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Thu January 23, 2014
NMSU Students Move Forward On Nominating Mesilla Park As Historic District
The neighborhood was once home to astronomer Clyde Tombaugh who discovered Pluto and Ralph Goddard, a former dean at New Mexico State University who created a radio station at NMSU in the 1920s, broadcasting one of the first radio signals west of the Mississippi.
Now an NMSU professor is leading a group of students through the process to nominate Mesilla Park as a historic district.
"We're looking for different significances about the homes - if there was somebody important to the history of Mesilla Valley or state who lived here, the activities that happened here, buildings that have an interesting architectural style. Those are some of the categories we look at," said Jon Hunner, history professor in NMSU's College of Arts and Sciences.
Under Hunner's supervision, the students in his historical preservation class began the first step of surveying Mesilla Park in November with the hope they can preserve the area's cultural heritage by adding the neighborhood to the New Mexico Register of Cultural Properties and the National Register of Historic Places. The state and national registers already include the towns of Mesilla and Dona Ana, the Alameda Historic Depot District and the Mesquite Original Townsite District.
The Mesilla Park district will cover a small portion of Mesilla, as well as Las Cruces, and includes private homes, state properties and county buildings.
"I personally didn't know much about it, and it helped bring context to our survey," said Addison Warner, anthropology student. "I feel adamant about doing this, now that I know more about it. For the most part, people have been fairly interested in it."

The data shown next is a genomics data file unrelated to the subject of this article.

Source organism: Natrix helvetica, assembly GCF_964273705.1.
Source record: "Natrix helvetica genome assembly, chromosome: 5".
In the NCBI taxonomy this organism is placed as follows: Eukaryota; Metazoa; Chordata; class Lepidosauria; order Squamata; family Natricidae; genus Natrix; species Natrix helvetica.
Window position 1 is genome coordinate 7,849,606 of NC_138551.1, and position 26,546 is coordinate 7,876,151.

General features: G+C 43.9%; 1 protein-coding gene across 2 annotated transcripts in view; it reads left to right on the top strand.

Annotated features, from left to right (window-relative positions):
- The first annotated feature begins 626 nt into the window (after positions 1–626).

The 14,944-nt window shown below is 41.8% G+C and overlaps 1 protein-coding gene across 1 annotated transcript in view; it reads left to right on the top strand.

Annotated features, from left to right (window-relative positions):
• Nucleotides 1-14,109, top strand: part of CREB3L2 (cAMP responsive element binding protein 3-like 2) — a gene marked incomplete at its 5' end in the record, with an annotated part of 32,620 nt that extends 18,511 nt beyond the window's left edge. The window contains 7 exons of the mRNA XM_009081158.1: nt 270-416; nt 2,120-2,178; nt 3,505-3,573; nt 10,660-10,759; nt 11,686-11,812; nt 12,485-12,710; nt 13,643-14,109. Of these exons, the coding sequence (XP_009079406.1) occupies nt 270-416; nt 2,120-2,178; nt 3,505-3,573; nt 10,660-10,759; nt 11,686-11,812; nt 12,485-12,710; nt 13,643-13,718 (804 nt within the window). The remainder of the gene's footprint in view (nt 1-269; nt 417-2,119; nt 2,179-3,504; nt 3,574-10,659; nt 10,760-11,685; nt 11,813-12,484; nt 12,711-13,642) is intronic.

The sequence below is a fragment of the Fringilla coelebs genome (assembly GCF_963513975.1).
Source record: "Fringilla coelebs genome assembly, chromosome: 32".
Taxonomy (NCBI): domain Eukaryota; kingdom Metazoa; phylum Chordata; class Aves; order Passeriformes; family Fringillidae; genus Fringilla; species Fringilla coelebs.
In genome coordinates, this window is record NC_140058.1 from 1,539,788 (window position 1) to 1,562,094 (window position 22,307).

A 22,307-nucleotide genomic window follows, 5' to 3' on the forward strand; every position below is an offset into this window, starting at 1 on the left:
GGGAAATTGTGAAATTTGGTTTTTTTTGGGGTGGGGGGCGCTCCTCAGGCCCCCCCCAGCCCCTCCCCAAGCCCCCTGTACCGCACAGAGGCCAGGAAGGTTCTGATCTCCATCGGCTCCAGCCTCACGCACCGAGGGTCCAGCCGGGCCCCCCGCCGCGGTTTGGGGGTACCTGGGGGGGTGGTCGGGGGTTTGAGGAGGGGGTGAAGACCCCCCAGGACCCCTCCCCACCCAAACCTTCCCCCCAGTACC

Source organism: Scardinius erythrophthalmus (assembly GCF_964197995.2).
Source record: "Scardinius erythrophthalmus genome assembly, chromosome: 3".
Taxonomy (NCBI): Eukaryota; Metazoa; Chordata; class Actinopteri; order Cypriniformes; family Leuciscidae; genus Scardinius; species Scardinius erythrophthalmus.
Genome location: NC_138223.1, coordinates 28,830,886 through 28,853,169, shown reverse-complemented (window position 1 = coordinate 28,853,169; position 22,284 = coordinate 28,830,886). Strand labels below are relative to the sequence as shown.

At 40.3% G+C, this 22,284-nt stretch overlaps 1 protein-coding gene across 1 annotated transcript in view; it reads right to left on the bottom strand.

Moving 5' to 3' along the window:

The students presented preliminary results of their study in December. Hunner and his students will give another presentation from 9 a.m. to 3 p.m. at the Frank O'Brien Papen Community Center in Mesilla Park Saturday, Feb. 1, in an effort to gain more community support for the project.
"It'll probably take another year or two to finish this nomination," Hunner said. "We're going to be surveying more than 200 homes. This class will probably survey about 70. This is just the start. It's a long, multi-year process."
A historic district is a geographically defined area that has significant concentration of historic resources. An area may be distinct for the quality of architecture as well as for the story it tells about the community. Some structures in Mesilla Park date back to the 1860s.
In addition to taking notes about the architectural styles, elevation and add-ons, students spoke to homeowners about their plans for the nomination.
"It should bring a lot of awareness and historical value to the neighborhood," Warner said. "In class we went over the laws and guidelines of how you would look at different buildings, looking at the integrity and significance of structures. We talked about the different values of being on a national register and the history of the area."
History graduate student Julie Wojtko said the most common concern she heard from residents was whether they would still be allowed to make changes to their homes and the answer is yes. Homeowners will still be able to renovate their private properties after the designation.
Benefits of living in a historic district include eligibility to receive New Mexico tax credit for approved work done to homes. There's also a possibility the real estate prices in the neighborhood would stabilize. Hunner said he hopes it encourages residents to take pride in their neighborhood.
Hunner has assisted with other nominations and his students have been hired to review other nominations, but the Mesilla Park district will be the first he's been involved with from start to finish.
"What's nice is that students will be able to put this on their resumes," Hunner said. "That's part of the value of this; to have students out in the field."
When surveying and researching is complete, the nomination is submitted to the New Mexico Historic Preservation Division. If approved it will be forwarded to the Culteral Properties Review Committee of the state, where committee members will decide whether it will be added to the state registry.
"A lot of people who helped make Las Cruces and Mesilla Park what it is, lived and worked here and made the community grow and flourish," Wojtko said. "This district is so important historically. It would be a draw for tourists."